Prior to the implementation of new regulations, and consistent with the Government of Ontario’s 2014 Regulatory Policy guidelines, we would insist that when new targets or regional initiatives are considered that an Economic Impact Study be conducted. All of the related data should then be considered and the results fully distributed. The Economic Impact Study must be done for all regional stakeholders.  For example, the entire municipal sector will likely be impacted in terms of sewage treatment and water management.  If the economic impact shows that there is undue negative impact on stakeholders within the sector, then consideration must be given to offset this impact. This would come in the form of a Regulatory Impact Analysis statement.

There is concern within the sector that additional legislation and regulation carries with it burdensome fees. Regional initiatives must be science-based and should focus on activities that have the largest potential for impact.  In this manner, activities that are considered low risk carry a low regulatory burden leaving more resources to address higher risk activities.  This approach necessitates the accurate assessment of activities within a region and is a critical component to the development of science-based regulation.   

The Role of the Ministry of Natural Resources and Forestry (MNRF)

In the proposed legislation, the assessment of wetland health is a key component.   In order for assessments to be accurate, a clear definition of ‘wetland’ must be established.  It is questioned if there is a good inventory of wetlands in Ontario, and if there is not, there is a need to collect appropriate data.    In some areas, soil is naturally wet in the spring and then dries to become fertile, agriculturally producing land throughout the remainder of the year.  This would be the case, for example, in the Holland Marsh. What would be the role of the MNRF in this circumstance?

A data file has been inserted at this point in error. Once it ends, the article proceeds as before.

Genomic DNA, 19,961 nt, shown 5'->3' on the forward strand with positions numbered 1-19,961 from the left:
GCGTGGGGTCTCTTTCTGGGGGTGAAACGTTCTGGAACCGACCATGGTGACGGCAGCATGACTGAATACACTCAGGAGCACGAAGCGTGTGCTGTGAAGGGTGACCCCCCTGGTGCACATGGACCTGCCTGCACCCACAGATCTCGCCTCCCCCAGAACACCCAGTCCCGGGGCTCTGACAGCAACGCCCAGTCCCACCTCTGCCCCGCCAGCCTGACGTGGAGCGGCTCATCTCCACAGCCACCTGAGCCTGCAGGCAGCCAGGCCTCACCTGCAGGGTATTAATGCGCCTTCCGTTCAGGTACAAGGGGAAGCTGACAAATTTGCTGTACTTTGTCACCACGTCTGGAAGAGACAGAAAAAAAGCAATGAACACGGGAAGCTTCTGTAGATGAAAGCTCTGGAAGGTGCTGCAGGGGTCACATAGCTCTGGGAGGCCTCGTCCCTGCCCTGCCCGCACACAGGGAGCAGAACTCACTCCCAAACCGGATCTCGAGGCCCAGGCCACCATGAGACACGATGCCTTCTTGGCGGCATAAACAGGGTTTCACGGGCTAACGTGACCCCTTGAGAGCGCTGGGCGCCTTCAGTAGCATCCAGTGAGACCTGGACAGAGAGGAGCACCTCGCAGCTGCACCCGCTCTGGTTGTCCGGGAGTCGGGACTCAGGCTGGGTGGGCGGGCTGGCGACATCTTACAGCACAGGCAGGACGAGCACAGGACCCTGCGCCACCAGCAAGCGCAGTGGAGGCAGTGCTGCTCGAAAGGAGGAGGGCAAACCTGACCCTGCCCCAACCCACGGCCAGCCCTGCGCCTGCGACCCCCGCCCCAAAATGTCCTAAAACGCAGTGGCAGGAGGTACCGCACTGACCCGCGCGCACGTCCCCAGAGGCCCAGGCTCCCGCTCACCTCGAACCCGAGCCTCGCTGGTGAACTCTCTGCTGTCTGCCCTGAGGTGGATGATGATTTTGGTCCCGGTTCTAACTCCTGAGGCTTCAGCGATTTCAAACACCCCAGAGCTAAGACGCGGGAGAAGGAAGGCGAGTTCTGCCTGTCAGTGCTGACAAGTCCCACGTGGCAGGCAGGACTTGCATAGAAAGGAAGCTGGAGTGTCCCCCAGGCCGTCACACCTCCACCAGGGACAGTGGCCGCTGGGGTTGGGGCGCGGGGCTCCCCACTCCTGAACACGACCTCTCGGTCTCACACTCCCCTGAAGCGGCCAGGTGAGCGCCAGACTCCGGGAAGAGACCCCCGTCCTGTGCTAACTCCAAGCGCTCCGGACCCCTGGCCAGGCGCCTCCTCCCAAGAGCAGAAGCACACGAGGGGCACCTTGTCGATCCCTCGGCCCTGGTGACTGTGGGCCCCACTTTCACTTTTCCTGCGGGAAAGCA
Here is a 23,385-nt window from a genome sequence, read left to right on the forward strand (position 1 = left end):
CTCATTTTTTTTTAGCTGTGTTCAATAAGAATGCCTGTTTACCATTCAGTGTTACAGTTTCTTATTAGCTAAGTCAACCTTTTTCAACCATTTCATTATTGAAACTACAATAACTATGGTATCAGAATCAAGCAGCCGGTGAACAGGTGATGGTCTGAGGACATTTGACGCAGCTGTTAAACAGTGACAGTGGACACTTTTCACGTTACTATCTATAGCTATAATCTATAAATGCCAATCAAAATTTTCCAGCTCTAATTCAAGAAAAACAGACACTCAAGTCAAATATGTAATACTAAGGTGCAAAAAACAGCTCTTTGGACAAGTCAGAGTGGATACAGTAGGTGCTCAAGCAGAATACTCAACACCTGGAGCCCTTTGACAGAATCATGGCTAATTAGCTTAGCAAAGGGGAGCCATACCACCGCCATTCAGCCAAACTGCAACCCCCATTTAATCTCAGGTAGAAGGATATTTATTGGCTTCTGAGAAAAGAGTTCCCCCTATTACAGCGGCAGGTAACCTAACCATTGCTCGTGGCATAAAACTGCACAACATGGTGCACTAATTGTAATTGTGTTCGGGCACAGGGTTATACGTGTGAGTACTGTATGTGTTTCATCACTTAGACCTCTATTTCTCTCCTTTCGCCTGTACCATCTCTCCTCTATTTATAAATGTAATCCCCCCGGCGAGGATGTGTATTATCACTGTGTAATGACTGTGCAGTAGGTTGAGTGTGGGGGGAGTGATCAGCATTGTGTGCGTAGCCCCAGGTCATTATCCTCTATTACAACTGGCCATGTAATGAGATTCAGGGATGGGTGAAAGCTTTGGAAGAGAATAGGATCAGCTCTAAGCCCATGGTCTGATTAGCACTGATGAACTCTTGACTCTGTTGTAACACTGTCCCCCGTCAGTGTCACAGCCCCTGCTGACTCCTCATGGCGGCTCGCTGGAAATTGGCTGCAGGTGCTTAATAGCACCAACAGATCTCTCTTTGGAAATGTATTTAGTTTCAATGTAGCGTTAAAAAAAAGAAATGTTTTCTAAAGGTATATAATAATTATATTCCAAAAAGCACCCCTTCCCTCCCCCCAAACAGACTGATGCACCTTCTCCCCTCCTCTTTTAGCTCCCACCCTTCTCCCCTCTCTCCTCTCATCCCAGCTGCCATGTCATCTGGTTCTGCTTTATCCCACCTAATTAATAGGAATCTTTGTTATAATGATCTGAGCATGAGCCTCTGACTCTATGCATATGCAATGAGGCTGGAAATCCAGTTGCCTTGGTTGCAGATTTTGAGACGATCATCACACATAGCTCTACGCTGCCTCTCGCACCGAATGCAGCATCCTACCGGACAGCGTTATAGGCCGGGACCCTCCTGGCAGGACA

Research and Development

Prior to implementing new regulations and targets, it is essential that scientific evidence be available to make rational and informed decisions.  There is a distinct need for monitoring and reporting programs on the Canadian side of the Great Lakes. Within Bill 66, it is not clear where this responsibility falls.  Conservation Authorities are doing some of this work but in reality they lack the budget to completely evaluate such a large area. There is a very real need for comprehensive data collection and evaluation.  Clearly identifying the responsibility for the surveying and collection of data surrounding the health of the Great Lakes is suggested.

Knowledge on the true causes of Great Lakes emergencies such as the algal bloom off the coast of Toledo, Ohio is essential for good policy.  Data appear to be lacking as to the major causes for changes in health to the Great Lakes, and the OFVGA would support the government efforts to develop a comprehensive research program targeted at improving the health of the Great Lakes that includes resource use (water) and management.